[SciPy-user] Can SciPy compute ln(640320**3 + 744)/163**.5 to 30 places?

Fernando Perez fperez.net at gmail.com
Mon Jan 15 09:27:42 CST 2007


On 1/14/07, Dick Moores <rdmoores at gmail.com> wrote:
> On 1/13/07, Fernando Perez <fperez.net at gmail.com> wrote:
>
> > In [16]: import clnum as n
> >
> > In [17]: n.set_default_precision(50)
> >
> > In [18]: n.log(640320**3 + 744)/n.sqrt(163)
> > Out[18]: mpf('3.141592653589793238462643383279726619347549880883522422293',55)
> >
>
> I assumed you did that in Python. So I tried it with this script,
> adding a print statement:
> ===================================
> # clnumTest1-a.py
>
> import clnum as n
>
> n.set_default_precision(50)
>
> print "%.50f" % (n.log(640320**3 + 744)/n.sqrt(163))
> ======================================
> result: 3.141592653589793100000000000000
>
> So clarify, if you would, please.


In [8]: print "%.50f" % (n.log(640320**3 + 744)/n.sqrt(163))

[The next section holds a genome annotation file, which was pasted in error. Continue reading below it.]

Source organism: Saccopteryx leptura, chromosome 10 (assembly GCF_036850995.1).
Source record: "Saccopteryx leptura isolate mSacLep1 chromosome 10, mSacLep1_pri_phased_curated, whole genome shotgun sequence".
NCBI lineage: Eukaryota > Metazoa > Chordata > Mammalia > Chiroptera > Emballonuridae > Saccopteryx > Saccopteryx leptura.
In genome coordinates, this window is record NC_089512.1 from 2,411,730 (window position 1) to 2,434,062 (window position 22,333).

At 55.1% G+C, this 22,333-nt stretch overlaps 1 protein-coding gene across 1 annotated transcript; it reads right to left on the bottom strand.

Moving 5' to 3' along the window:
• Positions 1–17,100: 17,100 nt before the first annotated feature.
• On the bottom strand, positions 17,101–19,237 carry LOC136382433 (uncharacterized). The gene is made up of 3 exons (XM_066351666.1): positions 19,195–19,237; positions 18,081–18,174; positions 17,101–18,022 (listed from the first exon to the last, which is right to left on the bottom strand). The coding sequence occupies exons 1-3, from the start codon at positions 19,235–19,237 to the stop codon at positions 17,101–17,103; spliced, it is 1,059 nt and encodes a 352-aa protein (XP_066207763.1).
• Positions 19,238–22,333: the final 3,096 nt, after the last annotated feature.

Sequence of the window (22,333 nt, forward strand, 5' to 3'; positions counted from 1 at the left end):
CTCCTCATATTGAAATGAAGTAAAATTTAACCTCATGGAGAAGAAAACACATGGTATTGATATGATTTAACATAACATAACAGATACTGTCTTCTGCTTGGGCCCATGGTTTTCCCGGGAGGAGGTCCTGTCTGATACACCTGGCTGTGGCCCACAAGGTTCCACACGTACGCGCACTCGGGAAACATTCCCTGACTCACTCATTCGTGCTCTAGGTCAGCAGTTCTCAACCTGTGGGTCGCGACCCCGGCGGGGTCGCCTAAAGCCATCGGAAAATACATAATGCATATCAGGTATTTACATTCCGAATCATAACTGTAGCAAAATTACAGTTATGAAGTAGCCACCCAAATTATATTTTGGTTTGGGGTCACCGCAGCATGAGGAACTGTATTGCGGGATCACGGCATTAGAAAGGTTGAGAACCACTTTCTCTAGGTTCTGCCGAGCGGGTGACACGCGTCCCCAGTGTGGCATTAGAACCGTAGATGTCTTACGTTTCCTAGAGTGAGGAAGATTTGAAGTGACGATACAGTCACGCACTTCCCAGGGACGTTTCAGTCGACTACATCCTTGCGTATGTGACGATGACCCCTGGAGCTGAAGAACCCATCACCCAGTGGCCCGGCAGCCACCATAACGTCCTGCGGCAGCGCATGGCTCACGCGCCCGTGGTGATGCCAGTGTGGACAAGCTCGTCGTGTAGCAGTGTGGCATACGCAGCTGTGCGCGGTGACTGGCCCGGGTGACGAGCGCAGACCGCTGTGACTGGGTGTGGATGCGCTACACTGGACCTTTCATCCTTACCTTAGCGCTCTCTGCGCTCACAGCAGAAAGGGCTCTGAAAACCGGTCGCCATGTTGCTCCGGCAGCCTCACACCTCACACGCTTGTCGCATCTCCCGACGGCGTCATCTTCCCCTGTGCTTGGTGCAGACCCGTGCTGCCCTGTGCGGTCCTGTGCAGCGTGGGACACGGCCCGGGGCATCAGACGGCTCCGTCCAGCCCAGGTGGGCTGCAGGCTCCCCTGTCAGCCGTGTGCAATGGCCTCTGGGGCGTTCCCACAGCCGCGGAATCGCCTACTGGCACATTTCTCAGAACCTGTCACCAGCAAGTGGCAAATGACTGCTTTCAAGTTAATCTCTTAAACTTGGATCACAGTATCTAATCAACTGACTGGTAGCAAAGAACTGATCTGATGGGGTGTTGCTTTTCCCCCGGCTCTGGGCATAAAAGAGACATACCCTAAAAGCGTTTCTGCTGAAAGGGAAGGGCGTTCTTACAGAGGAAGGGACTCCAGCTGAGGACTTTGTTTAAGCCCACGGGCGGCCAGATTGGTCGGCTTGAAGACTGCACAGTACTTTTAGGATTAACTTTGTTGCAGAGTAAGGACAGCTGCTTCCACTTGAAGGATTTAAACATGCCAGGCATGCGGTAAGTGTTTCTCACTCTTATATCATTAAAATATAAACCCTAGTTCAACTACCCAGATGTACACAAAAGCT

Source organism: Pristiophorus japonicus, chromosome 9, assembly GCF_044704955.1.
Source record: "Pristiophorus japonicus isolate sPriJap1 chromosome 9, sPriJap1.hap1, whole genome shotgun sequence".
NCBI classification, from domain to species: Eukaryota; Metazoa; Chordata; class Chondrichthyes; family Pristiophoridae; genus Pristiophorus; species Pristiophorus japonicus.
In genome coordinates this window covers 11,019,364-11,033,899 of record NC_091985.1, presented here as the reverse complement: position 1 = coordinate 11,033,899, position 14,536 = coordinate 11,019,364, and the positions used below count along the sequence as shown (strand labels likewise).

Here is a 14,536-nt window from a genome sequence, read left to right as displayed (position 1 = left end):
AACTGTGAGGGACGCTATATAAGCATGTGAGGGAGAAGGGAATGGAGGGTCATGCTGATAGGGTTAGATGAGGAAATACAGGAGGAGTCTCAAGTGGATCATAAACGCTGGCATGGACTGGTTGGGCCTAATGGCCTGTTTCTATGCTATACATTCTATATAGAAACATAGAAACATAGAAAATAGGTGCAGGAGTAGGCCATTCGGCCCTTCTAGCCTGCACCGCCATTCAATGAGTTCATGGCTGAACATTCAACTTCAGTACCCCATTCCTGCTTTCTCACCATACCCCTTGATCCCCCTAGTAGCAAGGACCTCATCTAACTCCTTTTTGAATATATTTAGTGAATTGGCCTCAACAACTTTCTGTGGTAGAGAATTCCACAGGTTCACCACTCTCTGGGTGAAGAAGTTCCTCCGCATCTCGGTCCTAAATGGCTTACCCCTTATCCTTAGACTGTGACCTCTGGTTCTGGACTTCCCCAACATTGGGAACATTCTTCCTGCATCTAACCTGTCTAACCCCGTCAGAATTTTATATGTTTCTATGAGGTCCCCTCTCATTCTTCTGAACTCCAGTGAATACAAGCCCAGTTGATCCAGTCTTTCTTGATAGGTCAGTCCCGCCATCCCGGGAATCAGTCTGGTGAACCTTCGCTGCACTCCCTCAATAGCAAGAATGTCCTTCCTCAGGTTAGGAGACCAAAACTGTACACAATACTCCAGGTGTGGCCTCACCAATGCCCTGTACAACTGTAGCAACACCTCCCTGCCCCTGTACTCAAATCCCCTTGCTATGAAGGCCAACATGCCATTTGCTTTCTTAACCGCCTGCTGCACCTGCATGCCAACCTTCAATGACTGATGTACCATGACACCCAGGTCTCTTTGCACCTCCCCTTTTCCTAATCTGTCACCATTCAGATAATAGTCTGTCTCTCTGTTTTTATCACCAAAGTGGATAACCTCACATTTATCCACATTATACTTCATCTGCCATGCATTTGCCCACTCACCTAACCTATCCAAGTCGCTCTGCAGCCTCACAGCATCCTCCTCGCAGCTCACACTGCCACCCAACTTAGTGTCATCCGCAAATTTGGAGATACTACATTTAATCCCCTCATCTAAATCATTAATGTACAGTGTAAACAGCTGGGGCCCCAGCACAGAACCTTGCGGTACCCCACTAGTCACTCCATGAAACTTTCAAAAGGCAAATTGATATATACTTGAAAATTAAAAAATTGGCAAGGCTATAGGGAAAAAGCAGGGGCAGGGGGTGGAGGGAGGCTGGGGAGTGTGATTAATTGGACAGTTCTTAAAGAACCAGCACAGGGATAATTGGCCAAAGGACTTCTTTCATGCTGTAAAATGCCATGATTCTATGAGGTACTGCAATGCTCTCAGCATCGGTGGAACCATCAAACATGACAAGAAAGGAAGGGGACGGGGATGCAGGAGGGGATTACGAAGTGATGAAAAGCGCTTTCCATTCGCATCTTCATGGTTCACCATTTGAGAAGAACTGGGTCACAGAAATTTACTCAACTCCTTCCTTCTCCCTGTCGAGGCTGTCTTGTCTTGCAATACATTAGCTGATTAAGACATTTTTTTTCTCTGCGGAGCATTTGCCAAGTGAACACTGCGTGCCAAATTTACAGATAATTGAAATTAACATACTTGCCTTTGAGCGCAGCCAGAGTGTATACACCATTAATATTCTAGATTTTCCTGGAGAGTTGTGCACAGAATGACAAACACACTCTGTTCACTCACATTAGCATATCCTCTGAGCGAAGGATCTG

3.14159265358979311599796346854418516159057617187500

In [9]: n.log(640320**3 + 744)/n.sqrt(163)
Out[9]: mpf('3.141592653589793238462643383279726619347549880883522422293',55)

In [10]: print n.log(640320**3 + 744)/n.sqrt(163)
3.1415926535897932385


There's a difference between:

a) '%Xf' formatting, which is done by Python by converting your object
into a regular float (64-bit) and then generating a string
representation for it, seen in [8]

b) the __repr__ of an mpf object, seen in [9]

c) the __str__ of an mpf object, seen in [10]

Same object (the mpf number), three different mechanisms for getting a
string form out of it, three different results (as a /string/).

Cheers,

f


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